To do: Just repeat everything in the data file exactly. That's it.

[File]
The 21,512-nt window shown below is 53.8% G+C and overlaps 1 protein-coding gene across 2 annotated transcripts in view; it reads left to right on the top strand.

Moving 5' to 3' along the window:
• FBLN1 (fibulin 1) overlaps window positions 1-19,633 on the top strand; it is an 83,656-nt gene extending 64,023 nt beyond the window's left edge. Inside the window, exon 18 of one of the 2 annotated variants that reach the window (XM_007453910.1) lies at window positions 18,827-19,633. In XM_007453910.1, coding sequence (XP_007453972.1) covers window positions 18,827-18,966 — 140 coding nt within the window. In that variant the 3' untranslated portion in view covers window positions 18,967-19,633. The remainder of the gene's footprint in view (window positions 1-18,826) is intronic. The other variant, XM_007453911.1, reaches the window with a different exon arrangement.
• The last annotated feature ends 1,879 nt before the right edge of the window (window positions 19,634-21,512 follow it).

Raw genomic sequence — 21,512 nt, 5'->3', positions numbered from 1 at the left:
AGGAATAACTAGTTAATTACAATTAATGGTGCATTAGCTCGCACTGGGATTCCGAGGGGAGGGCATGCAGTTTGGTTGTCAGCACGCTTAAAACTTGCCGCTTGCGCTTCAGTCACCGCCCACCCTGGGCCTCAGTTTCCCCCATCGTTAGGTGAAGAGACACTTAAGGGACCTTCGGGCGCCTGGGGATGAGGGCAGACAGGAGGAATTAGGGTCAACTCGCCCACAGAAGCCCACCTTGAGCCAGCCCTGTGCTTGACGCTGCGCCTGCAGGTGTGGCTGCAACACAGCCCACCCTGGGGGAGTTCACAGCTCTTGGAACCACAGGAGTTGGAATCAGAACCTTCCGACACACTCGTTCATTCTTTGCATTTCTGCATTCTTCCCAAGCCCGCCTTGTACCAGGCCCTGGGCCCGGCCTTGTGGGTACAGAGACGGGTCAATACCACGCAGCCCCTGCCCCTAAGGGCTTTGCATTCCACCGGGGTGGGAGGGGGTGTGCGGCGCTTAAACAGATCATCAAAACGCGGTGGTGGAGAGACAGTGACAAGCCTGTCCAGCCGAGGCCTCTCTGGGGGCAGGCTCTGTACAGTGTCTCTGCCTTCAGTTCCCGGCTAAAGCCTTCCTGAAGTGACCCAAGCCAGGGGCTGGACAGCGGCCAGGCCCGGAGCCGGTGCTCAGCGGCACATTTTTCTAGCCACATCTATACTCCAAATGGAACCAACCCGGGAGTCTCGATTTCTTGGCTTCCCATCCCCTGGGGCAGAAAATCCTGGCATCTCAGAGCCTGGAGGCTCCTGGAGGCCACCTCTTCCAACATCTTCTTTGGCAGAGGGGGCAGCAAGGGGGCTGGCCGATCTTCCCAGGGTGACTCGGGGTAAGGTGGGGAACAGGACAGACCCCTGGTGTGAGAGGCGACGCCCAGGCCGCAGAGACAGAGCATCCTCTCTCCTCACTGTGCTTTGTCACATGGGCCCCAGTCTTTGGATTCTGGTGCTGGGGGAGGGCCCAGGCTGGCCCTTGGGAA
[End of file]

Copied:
The 21,512-nt window shown below is 53.8% G+C and overlaps 1 protein-coding gene across 2 annotated transcripts in view; it reads left to right on the top strand.

Moving 5' to 3' along the window:
• FBLN1 (fibulin 1) overlaps window positions 1-19,633 on the top strand; it is an 83,656-nt gene extending 64,023 nt beyond the window's left edge. Inside the window, exon 18 of one of the 2 annotated variants that reach the window (XM_007453910.1) lies at window positions 18,827-19,633. In XM_007453910.1, coding sequence (XP_007453972.1) covers window positions 18,827-18,966 — 140 coding nt within the window. In that variant the 3' untranslated portion in view covers window positions 18,967-19,633. The remainder of the gene's footprint in view (window positions 1-18,826) is intronic. The other variant, XM_007453911.1, reaches the window with a different exon arrangement.
• The last annotated feature ends 1,879 nt before the right edge of the window (window positions 19,634-21,512 follow it).

Raw genomic sequence — 21,512 nt, 5'->3', positions numbered from 1 at the left:
AGGAATAACTAGTTAATTACAATTAATGGTGCATTAGCTCGCACTGGGATTCCGAGGGGAGGGCATGCAGTTTGGTTGTCAGCACGCTTAAAACTTGCCGCTTGCGCTTCAGTCACCGCCCACCCTGGGCCTCAGTTTCCCCCATCGTTAGGTGAAGAGACACTTAAGGGACCTTCGGGCGCCTGGGGATGAGGGCAGACAGGAGGAATTAGGGTCAACTCGCCCACAGAAGCCCACCTTGAGCCAGCCCTGTGCTTGACGCTGCGCCTGCAGGTGTGGCTGCAACACAGCCCACCCTGGGGGAGTTCACAGCTCTTGGAACCACAGGAGTTGGAATCAGAACCTTCCGACACACTCGTTCATTCTTTGCATTTCTGCATTCTTCCCAAGCCCGCCTTGTACCAGGCCCTGGGCCCGGCCTTGTGGGTACAGAGACGGGTCAATACCACGCAGCCCCTGCCCCTAAGGGCTTTGCATTCCACCGGGGTGGGAGGGGGTGTGCGGCGCTTAAACAGATCATCAAAACGCGGTGGTGGAGAGACAGTGACAAGCCTGTCCAGCCGAGGCCTCTCTGGGGGCAGGCTCTGTACAGTGTCTCTGCCTTCAGTTCCCGGCTAAAGCCTTCCTGAAGTGACCCAAGCCAGGGGCTGGACAGCGGCCAGGCCCGGAGCCGGTGCTCAGCGGCACATTTTTCTAGCCACATCTATACTCCAAATGGAACCAACCCGGGAGTCTCGATTTCTTGGCTTCCCATCCCCTGGGGCAGAAAATCCTGGCATCTCAGAGCCTGGAGGCTCCTGGAGGCCACCTCTTCCAACATCTTCTTTGGCAGAGGGGGCAGCAAGGGGGCTGGCCGATCTTCCCAGGGTGACTCGGGGTAAGGTGGGGAACAGGACAGACCCCTGGTGTGAGAGGCGACGCCCAGGCCGCAGAGACAGAGCATCCTCTCTCCTCACTGTGCTTTGTCACATGGGCCCCAGTCTTTGGATTCTGGTGCTGGGGGAGGGCCCAGGCTGGCCCTTGGGAA